Indigenous

Court-appointed official moves to 'forever' bar 147 residential school cases from compensation hearings

A court-appointed official tasked with transferring thousands of residential school cases from a disgraced Calgary law firm wants to bar 147 claims from ever entering compensation hearings despite evidence some could qualify for payouts, according to recent filings.

Other cases similarly flagged by same law firm later went on to receive compensation

The claims in question were once handled by Calgary law firm Blott & Company and remain to be filed. (Mark van Manen/Vancouver Sun)

A court-appointed official tasked with transferring thousands of residential school cases from a disgraced Calgary law firm wants 147 claims barred from ever entering abuse compensation hearings despite evidence some could qualify for payouts, according to recent filings.

Retired B.C. judge Ian Pitfield requested the B.C. Supreme Court rule the 147 cases be "forever barred" from entering the Independent Assessment Process (IAP), which was created by the Indian Residential Schools Settlement Agreement to set compensation levels for survivors who suffered abuse, according to a June 6 filing.

However, the body that oversees the IAP said in its own court submission the 147 cases have the "greatest likelihood" of proceeding to an IAP hearing and obtaining compensation from a group of claims that were once handled by Calgary law firm Blott & Company and remain to be filed.

The 147 cases were initially identified by the law firm as not qualifying for the IAP.

The firm and its form-filling subcontractors were banned in June 2012 by B.C. Supreme Court Justice Brenda Brown from handling residential school cases over "manipulative" practices and issuing loans to survivors against future compensation payouts.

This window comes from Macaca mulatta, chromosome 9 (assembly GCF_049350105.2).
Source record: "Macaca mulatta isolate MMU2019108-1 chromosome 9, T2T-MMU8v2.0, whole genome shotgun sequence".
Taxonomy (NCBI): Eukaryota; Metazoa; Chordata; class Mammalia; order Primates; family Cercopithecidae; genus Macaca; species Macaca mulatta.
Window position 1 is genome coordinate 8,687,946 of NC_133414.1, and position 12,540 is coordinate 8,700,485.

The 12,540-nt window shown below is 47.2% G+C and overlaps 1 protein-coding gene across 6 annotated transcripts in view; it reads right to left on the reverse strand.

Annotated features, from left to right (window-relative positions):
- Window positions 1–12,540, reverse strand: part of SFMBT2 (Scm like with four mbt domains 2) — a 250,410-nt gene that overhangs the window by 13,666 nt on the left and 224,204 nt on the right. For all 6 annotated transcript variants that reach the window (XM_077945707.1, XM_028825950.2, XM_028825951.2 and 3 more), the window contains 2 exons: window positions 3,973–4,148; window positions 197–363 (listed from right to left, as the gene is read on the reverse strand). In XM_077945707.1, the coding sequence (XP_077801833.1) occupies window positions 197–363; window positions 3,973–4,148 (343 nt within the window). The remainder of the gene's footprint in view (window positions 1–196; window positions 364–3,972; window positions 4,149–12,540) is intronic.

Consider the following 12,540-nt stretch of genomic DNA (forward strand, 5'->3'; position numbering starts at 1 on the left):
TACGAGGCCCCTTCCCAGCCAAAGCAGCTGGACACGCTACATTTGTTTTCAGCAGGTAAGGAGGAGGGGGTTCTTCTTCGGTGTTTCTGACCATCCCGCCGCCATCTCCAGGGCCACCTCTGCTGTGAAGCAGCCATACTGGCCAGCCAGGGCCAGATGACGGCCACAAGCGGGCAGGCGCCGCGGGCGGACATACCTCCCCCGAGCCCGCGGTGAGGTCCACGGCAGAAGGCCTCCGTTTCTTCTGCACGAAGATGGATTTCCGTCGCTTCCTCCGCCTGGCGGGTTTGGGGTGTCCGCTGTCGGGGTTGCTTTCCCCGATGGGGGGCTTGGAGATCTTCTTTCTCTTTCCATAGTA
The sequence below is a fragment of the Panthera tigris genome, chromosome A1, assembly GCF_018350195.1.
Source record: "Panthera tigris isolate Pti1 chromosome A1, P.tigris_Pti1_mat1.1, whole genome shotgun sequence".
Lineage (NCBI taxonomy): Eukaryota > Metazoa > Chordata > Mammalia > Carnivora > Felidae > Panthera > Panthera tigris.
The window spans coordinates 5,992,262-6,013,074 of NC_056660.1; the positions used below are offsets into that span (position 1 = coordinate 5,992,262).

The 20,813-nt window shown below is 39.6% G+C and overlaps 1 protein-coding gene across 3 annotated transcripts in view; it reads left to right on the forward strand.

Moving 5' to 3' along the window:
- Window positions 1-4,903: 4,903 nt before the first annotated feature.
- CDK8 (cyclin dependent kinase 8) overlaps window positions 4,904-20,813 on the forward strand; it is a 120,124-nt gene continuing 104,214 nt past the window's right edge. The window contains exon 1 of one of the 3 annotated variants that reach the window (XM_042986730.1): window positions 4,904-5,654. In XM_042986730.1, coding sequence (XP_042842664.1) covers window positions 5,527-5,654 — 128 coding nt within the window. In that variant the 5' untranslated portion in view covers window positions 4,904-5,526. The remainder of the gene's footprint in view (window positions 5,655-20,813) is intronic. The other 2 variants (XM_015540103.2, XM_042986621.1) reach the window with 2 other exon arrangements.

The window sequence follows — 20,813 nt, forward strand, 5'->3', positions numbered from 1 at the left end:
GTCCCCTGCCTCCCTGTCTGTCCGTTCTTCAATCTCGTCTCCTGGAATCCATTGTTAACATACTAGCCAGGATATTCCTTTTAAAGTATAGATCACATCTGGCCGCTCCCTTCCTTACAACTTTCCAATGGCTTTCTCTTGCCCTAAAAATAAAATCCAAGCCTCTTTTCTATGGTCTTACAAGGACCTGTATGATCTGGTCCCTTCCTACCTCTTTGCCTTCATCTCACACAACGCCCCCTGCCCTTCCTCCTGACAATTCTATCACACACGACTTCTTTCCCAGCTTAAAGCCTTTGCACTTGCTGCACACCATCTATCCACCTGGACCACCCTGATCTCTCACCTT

The firm, headed by David Blott, represented thousands of residential school survivor clients.

Blott resigned in 2014 from the Law Society of Alberta which found he re-victimized his residential school clients and treated them "like cattle."

Brown will also hear Pitfield's request for direction. She is one of several judges across the country responsible for overseeing the residential schools settlement agreement.

Cases 'cursorily' examined

Pitfield was appointed by the B.C. court to transfer thousands of Blott's residential school cases to other lawyers.

While the majority of the cases were transferred successfully and entered the IAP, 261 remained outstanding, including the 147 identified by Blott's firm as not qualifying for compensation hearings, according to court filings.

Pitfield conducted no legal review of the 147 cases to independently determine whether they were properly categorized as not qualifying for the IAP process, according to his request for direction filed with the B.C. court.

The filing states that Pitfield "did cursorily examine" the cases and found that "those determinations" of not qualifying "could be acceptable as reasonable."

Dan Shapiro, the secretariat's chief adjudicator, said the Blott firm's categorizations could not be trusted, according to his June 18 court submission.

So far, 13 separate cases that were initially categorized by Blott's firm as not qualifying for the IAP have gone through the compensation system and six received awards ranging from $16,000 to $124,000, according to the secretariat's filing.

Shapiro's submission stated the secretariat was prepared to fast-track the 147 cases so they would reach the first hearing stage before an adjudicator by Dec. 1.

Ottawa has so far not taken a position on the issue and is seeking more information, according to a June 18 letter from a Justice Canada lawyer that is part of the court record.

Ottawa lack of action criticized

A spokesperson for Crown-Indigenous Relations Minister Carolyn Bennett's office said Ottawa finds the term "forever barred" to be "overly harsh."

NDP MP Charlie Angus said Ottawa's perceived inaction so far on Pitfield's filing seems to continue a troubling pattern. Angus said Ottawa seems more interested in wrapping up the compensation process than ensuring every survivor gets justice.   

"Anytime the IAP has presented problems to the government they have taken the position of stonewall or deny justice and that is completely contrary to the stated principles of reconciliation," said Angus.

CBC News contacted Pitfield's lawyer but received no response.

Lawyers representing independent counsel, who are signatories to the residential schools agreement, plan to challenge Pitfield's request for direction.

"Independent counsel plans to take part in the hearing and will try and seek a different result for claimants," said Montreal-based lawyer David Schulze.

A hearing is scheduled for June 29.

ABOUT THE AUTHOR

Jorge Barrera is a Caracas-born, award-winning journalist who has worked across the country and internationally. He works for CBC's investigative unit based out of Ottawa. Follow him on Twitter @JorgeBarrera or email him jorge.barrera@cbc.ca.

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